OSEP #1: Purpose & Process¶
Provide a formal mechanism by which major changes to Open States can be agreed upon & made.
A proposal should have this structure:
- Short title (e.g. "Adding Effective Dates"), which is also in the filename (e.g.
- Metadata: listed at the top of the file, to include:
- Author(s), Implementer(s) - these can be multiple project members, implementer can be blank initially.
- Created, Updated: Updated should be updated when substantial changes are adopted.
- Status: Draft, Accepted, Rejected, Withdrawn, Final, Superseded
- Issue: To better track the current status of various proposals, all proposals must have a linked issue with the appropriate status tag.
- Draft PR: Link to Draft PR discussion.
- Approval PR: Link to Approval PR discussion.
- Abstract - Concise summary of the proposal.
- Specification - Detailed description of how the proposal should work.
- Rationale - Explanation of why this would be a good idea. The rationale should discuss considered alternatives and why they were rejected.
- Drawbacks - A discussion of backwards compatibility, maintenance cost, etc. (Can be omitted or very simple in drafts.)
- Implementation Plan - An estimate of what it would take to implement this. (Can be omitted or very simple in drafts.)
- Copyright - Each proposal must end with a CC0 dedication.
Drafting A Proposal
Submitting a proposal will take a little bit more planning than just opening a GitHub issue, but you can start there by opening a "pre-draft" issue if desired.
Issues on this repository can be used as a form of proto-proposal in the early planning phase. No specific format is required, but these can be useful to gauge interest in a formal proposal if desired.
Small non-breaking changes and minor site & API enhancements will continue to be filed as typical issues in openstates/issues but larger feature requests and similar will be moved to this repository with a note explaining this process.
When ready, draft proposals begin as PRs against this repository. Once a proposal is deemed on-topic and in the above format, it will be accepted as a draft proposal.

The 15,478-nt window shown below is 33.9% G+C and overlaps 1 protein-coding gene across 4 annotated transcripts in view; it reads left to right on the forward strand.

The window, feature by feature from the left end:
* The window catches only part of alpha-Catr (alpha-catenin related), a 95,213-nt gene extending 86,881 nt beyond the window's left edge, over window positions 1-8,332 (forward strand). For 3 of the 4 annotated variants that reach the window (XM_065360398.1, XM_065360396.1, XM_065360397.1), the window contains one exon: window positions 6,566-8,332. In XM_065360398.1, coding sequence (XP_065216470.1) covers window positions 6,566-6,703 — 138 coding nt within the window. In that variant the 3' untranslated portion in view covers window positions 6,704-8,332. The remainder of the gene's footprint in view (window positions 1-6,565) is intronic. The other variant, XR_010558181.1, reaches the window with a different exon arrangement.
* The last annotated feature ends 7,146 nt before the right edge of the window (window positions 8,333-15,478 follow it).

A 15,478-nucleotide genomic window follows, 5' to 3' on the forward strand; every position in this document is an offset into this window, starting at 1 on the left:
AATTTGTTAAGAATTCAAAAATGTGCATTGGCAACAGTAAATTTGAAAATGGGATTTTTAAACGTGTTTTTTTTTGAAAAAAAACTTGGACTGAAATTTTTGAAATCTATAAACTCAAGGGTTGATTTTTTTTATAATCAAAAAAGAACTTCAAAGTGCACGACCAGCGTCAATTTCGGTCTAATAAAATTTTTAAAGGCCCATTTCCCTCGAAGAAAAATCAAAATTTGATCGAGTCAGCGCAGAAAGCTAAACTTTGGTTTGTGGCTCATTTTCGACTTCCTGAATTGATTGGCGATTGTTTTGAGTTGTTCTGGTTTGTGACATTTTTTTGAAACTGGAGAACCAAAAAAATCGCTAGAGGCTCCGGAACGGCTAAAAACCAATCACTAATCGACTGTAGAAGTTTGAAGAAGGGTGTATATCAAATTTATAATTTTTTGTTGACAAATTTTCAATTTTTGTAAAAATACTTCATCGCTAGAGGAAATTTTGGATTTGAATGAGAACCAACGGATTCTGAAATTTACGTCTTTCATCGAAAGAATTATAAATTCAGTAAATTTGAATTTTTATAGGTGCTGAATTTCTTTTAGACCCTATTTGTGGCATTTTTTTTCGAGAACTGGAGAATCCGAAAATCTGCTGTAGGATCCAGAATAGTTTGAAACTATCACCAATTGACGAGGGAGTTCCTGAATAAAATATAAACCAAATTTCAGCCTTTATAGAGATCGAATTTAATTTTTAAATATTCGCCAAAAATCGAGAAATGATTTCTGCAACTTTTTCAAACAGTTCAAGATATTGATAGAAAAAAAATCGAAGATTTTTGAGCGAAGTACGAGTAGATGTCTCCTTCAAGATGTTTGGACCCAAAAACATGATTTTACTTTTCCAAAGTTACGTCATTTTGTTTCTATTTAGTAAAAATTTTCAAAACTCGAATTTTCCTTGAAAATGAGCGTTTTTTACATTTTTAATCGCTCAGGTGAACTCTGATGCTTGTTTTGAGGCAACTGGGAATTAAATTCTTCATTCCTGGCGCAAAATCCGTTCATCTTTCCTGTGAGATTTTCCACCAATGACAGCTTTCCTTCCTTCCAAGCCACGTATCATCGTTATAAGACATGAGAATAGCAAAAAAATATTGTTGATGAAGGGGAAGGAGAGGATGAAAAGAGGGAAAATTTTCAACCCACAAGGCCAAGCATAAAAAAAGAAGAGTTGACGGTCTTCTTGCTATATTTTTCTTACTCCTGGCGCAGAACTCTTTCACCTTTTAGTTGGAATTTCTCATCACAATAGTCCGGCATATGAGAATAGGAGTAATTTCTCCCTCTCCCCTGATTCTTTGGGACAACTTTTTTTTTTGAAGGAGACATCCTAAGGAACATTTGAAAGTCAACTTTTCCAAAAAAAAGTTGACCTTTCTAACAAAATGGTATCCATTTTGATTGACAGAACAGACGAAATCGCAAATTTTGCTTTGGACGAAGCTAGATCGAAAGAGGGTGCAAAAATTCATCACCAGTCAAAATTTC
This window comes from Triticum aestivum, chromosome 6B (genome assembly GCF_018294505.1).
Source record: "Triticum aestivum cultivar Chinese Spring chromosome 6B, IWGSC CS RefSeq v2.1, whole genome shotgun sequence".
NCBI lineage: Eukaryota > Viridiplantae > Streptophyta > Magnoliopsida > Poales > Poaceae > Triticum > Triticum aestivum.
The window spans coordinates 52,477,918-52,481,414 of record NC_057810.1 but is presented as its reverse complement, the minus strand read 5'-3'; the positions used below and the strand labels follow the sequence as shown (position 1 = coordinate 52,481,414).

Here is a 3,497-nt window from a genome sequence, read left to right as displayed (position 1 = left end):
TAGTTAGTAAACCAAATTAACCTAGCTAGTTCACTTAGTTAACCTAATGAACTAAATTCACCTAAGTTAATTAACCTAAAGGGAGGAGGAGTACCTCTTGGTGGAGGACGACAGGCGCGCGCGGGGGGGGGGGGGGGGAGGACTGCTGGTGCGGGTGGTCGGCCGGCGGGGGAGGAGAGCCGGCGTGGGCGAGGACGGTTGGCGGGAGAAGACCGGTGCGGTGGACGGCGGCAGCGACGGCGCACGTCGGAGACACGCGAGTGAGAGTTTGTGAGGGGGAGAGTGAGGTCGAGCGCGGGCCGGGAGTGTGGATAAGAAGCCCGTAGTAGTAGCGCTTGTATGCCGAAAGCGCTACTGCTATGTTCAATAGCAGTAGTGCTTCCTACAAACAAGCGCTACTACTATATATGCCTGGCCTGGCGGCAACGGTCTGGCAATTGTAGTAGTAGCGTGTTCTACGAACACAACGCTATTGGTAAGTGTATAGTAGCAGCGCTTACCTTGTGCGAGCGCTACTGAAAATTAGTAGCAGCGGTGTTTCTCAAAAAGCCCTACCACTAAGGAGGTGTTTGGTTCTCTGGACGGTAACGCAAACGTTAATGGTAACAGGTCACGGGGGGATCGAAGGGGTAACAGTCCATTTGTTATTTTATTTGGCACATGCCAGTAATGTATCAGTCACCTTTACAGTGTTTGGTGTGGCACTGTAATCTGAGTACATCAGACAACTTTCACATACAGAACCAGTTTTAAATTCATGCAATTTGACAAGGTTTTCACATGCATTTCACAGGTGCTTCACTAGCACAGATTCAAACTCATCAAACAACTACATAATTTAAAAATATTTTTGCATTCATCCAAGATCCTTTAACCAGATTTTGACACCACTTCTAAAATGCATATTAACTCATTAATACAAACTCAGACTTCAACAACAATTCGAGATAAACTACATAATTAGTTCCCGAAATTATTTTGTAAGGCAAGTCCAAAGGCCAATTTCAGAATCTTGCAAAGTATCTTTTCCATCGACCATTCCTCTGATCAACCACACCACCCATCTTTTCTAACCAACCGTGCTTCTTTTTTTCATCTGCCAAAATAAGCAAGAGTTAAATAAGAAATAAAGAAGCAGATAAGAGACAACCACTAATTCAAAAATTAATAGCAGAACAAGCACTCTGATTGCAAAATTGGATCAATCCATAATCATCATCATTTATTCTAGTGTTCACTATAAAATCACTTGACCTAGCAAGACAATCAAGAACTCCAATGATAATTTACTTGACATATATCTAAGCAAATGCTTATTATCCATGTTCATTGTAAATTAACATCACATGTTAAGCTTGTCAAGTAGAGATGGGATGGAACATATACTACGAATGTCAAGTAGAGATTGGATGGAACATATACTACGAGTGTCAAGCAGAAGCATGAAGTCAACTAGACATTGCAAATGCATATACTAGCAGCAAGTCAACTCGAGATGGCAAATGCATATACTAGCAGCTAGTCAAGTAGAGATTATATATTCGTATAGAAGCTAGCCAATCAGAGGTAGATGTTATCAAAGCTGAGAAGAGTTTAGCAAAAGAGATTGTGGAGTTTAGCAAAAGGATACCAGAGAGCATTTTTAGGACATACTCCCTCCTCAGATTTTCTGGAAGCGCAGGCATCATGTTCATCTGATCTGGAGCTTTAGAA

Once accepted as a draft, a full discussion will ensue. This repository should serve as the system of record for this discussion. (i.e. If a conversation requires a Slack conversation or similar, the results of that conversation should be attached to the relevant issue/PR)
If fields like implementer, drawbacks, and implementation plan were not specified in the draft, they must be determined before a proposal can be accepted.
After any requisite back & forth, the active core team will submit their decision. All active core developers can review, with a goal of consensus, but in cases of indecision the project lead will make the final decision. The status will then be adjusted to Accepted, Rejected, or Withdrawn.
Once accepted, work can begin as needed. The proposal can & will likely be edited during this time. Once the work is reviewed and accepted, the proposal's status will be updated to Final.
Both over the years, and right now in GitHub issues & discussions there are a lot of proposals to improve the project in various ways.
These are typically handled via a combination of GitHub issues, Slack conversations, and individual whims. By introducing a formal but lightweight Open States Enhancement Proposal (OSEP) process, I am hoping to achieve three outcomes:
- Structure the conversation around improvements so that new contributors and core members alike can understand the scope of a proposed change.
- Provide a means by which consensus can be gathered publicly, in a timely manner to reduce stalled decisions so that fewer issues are left in the "yeah.. we really should figure out how to X" state. Available development time will still be an obstacle at times, but at least when time is available it will be clear what can be worked on.
- Keep a record of failed proposals so we retain institutional memory why some things aren't done. This can reduce the same conversation happening when new contributors arrive, and also let us revisit old decisions to see if the context around old decisions still holds or if there's need to re-evaluate.
There used to be a process surrounding OCDEPs by which the core schema/etc. could be modified, but that process was cumbersome and slow and wasn't reflective of the needs of Open States as the spec derived there was aiming at a common denominator between various team's needs.
Most other improvements have come after either lengthy conversation or on a whim, typically James'. (Both of these come with their share of issues, hence the proposal.)
Alternatives could be to continue with the status quo or just using GitHub issues ad hoc. Both feel inferior to having a documented process around this.
In August 2021, this proposal was updated to spell out the use of GitHub issues to track the current status of proposals.
- If you're reading this, the repository is already created.
- Documentation and openstates/issues repo will need to be updated to point people to this process.
This document has been placed in the public domain per the Creative Commons CC0 1.0 Universal license.